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Posts Tagged ‘tigridia’

Honeysuckle days – a painting a day

July 12, 2011 2 comments

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click on the link to get to my Etsy shop for this painting:

http://www.etsy.com/listing/85348208/honeysuckle-showing-its-colours

There really are this many different colours in a honeysuckle flower, and yet it looks modest and subtle unlike the flowers in the photo below:

There are several things I ought to be saying but there is so much
that I really should keep to myself. This is very difficult when there is a
blog to write so I have done no blogging for a long time.

Lovely aunt has a home of her own again but there is still much to be done. She had her work
friends over to visit yesterday and took them to Ockenden Manor. There is no
point booking a Harvester for three women who have been professional caterers (
of a much higher than average standard I might add) and the Manor does a
wonderful set lunch. They had a high old time and came back to mine for coffee
in the garden. They laugh and chatter as long as they can whenever they meet it’s
wonderful to facilitate. May I grow old with such good friends.

Coming soon in the garden morning glory and the yellow lily.

Unable to avoid bragging: there were so many strawberries this year we weighed a total crop of over half a hundredweight thats fifty six pounds I believe.

size 10 in x 6 in, 26cm x 15cm

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Tigridia, Ranunculous showing off in front of the origano. These are a trial planting in a pot which is what I do sometimes to work out a bedding scheme. This one is really very easy, into prepared soil plant a bag of ranunculus corms and some tigridia bulbs, allow to grow, buy sunglasses and enjoy. Buy in bulk online and this is a very economical blast of colour.

#175 a painting a day by Alison Warner on her lemon a day art blog

Birthday flowers – a painting a day

September 13, 2010 Leave a comment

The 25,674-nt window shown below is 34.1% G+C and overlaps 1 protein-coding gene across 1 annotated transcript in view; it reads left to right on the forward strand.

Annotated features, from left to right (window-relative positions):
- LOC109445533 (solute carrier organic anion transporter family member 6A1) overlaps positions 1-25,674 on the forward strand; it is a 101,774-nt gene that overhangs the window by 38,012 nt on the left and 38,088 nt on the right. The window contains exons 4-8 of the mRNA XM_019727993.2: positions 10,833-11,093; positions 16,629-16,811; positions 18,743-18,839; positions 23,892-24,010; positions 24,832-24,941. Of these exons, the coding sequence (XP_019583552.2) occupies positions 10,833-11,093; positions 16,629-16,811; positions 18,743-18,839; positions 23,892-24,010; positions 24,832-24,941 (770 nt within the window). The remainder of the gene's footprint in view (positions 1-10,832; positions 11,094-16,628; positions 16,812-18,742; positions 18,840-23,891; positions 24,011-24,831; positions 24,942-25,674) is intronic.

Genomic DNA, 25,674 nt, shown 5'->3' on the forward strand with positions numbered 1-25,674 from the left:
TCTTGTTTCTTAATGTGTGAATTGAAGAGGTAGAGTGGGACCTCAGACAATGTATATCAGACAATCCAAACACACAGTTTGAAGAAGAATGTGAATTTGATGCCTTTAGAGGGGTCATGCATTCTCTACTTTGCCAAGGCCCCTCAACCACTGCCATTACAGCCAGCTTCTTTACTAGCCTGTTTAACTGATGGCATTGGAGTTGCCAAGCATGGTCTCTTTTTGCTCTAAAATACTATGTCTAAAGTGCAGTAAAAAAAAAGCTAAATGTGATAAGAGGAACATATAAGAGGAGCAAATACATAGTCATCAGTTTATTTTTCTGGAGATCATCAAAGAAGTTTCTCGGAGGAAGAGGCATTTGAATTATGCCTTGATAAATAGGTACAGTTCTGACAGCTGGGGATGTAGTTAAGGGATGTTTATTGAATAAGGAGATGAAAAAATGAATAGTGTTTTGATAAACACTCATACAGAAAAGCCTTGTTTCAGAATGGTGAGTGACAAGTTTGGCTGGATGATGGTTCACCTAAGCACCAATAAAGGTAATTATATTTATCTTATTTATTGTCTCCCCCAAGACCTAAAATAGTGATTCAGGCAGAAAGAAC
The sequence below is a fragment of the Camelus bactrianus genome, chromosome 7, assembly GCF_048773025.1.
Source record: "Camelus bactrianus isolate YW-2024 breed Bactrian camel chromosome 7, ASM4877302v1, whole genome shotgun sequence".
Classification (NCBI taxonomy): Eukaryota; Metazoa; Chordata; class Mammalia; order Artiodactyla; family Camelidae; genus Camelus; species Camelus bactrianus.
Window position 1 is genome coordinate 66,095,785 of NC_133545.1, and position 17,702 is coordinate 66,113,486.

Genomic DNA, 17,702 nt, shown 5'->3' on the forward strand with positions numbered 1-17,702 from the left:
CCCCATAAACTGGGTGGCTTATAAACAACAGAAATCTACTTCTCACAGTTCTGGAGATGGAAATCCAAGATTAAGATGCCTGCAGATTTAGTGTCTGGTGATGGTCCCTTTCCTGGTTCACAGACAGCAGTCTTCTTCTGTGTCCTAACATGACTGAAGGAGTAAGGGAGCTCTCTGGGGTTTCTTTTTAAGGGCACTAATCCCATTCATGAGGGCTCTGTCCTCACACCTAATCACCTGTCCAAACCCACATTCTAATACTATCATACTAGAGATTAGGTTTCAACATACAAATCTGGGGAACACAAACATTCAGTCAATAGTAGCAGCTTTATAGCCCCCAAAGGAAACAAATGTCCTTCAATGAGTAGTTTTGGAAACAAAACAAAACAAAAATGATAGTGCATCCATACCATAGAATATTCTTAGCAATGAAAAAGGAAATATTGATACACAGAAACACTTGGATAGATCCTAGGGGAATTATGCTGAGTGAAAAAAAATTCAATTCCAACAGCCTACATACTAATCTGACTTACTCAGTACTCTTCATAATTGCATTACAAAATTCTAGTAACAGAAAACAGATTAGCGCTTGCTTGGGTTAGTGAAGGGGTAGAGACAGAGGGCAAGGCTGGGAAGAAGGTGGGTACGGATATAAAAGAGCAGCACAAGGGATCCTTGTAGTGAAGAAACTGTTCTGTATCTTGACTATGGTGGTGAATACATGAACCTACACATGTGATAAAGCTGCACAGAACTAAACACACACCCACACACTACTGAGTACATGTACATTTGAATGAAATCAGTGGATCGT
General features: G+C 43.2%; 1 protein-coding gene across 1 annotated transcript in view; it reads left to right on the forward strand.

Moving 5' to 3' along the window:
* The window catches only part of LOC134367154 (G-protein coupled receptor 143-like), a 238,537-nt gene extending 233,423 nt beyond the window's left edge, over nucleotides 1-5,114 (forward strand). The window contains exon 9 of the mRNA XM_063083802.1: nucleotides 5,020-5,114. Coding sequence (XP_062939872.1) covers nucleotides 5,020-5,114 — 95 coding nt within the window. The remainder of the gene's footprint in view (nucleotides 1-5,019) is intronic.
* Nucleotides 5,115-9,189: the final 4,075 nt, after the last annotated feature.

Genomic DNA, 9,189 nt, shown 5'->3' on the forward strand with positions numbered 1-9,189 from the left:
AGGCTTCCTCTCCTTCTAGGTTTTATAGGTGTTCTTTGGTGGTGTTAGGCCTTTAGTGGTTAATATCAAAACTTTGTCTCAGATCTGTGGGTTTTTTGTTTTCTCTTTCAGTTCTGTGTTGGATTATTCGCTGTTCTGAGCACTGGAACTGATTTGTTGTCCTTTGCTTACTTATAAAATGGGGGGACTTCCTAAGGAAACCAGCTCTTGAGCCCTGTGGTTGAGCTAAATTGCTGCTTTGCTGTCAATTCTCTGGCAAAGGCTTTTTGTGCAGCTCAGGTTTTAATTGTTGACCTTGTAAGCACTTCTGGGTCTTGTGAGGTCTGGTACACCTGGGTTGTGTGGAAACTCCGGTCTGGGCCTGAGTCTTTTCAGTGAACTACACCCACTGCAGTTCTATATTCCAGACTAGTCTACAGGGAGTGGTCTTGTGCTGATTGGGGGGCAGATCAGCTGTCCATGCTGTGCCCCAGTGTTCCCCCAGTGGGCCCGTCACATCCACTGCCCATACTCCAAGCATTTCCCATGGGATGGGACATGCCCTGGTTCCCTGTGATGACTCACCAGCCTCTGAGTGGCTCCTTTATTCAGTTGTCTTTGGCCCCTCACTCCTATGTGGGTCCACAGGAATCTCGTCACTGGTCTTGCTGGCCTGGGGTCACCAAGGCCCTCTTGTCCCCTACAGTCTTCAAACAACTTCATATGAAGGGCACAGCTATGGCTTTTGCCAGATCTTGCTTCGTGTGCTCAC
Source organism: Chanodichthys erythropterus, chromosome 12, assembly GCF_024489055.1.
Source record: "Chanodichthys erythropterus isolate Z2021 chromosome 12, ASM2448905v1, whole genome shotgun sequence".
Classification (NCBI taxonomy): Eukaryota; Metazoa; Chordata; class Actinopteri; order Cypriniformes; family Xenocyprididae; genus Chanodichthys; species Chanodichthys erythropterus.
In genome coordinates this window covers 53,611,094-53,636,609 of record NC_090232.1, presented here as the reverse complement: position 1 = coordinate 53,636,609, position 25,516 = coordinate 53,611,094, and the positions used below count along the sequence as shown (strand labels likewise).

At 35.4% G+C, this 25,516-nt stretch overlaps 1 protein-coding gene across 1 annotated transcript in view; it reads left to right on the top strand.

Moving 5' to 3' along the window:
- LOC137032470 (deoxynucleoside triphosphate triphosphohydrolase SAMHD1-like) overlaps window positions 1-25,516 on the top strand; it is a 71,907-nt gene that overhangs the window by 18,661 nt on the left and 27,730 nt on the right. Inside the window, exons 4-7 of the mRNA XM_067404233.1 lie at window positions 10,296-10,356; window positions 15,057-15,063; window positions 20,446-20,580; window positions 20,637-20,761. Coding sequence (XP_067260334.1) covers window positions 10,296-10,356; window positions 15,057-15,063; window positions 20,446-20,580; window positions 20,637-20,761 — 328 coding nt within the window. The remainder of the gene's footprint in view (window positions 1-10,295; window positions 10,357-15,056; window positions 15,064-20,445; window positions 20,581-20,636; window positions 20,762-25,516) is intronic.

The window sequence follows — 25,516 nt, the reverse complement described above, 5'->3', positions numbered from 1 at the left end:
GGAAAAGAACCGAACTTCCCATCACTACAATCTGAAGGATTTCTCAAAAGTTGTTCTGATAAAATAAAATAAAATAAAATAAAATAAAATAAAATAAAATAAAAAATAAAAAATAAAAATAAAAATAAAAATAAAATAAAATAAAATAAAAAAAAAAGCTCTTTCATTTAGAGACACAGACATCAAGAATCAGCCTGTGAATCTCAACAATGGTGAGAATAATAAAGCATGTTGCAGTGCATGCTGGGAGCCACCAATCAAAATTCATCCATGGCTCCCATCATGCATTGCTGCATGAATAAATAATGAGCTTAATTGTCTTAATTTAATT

size 9 in x 9 in 21cm x 21cm watercolour on heavy weight rag paper

I have gone back to the lovely bouquet, but cannot decide whether this is chaos or partial abstraction.

Weeds are different wherever you go, a change of soil or a new garden means that the eye has to be retrained, the unfamiliar seedlings can be confusing when they first emerge. I have been in this garden with its horrendous heavy clay for five years now; there are weeds that I did not get in other gardens. Lately I have spent quite a bit of time on the areas that were levelled with a minidigger in the spring, I have noticed some new invading weeds germinating in the areas reworked. There is plenty of Hypericum or St John’s Wort to get rid of as usual but there are also masses of nettle seedlings and horror of horrors Lesser Bindweed, which I do not get in this garden. I have reason to believe that these seeds came in on the caterpillar tracks of the mini digger. My reason being that the seedlings of pale blue lobelia have popped up in the same area and the seedlings of  bedding begonia ….this time last year it had a full cover of scrappy leylandii so the opportunities for annuals weren’t great over there, and anyway I don’t generally buy pale lobelias as I love the dark blue ones. There are also plenty of thistles that are new to the garden; it just goes to show you shouldn’t let a mini digger in if you don’t know where it’s been. I have also got a stand of Verbena bonariensis mixed with bronze fennel which have come from some inadequately heated homemade mulch, that and the camomile daisies that pop up everywhere are my fault.

I have had to attack a useful hedge in the front garden as I am afraid that the honey fungus which attacked the crabapple in the road has moved on to the cotoneasters. There are signs of die back and I think it is best to remove even healthy looking bushes to reduce the food stores available to the ceps’ psychotic axe murderer cousin Armillaria. I do not want it to get to the apple trees. I was very annoyed with the council as they did not cut the infected tree down quickly. I wish now that we had done it ourselves after discussion with the neighbours…how long would it have been before the council noticed, would they ever have noticed?. Luckily yew is fairly immune to honey fungus so I can transplant some seedlings to start to get a bit of cover back. Hebe is also less likely to be attacked and I have a couple in pots which were free to a good home and one which I could transplant.

The Tigridia flowered today and I forgot to get out there and take a photo, also forgot to pick up son from school which is a bit serious. I have apologised to him here is a picture of the Hedychium instead of theTigridia promised on Twitter.

#126 a painting a day by Alison Warner on her lemon a day art blog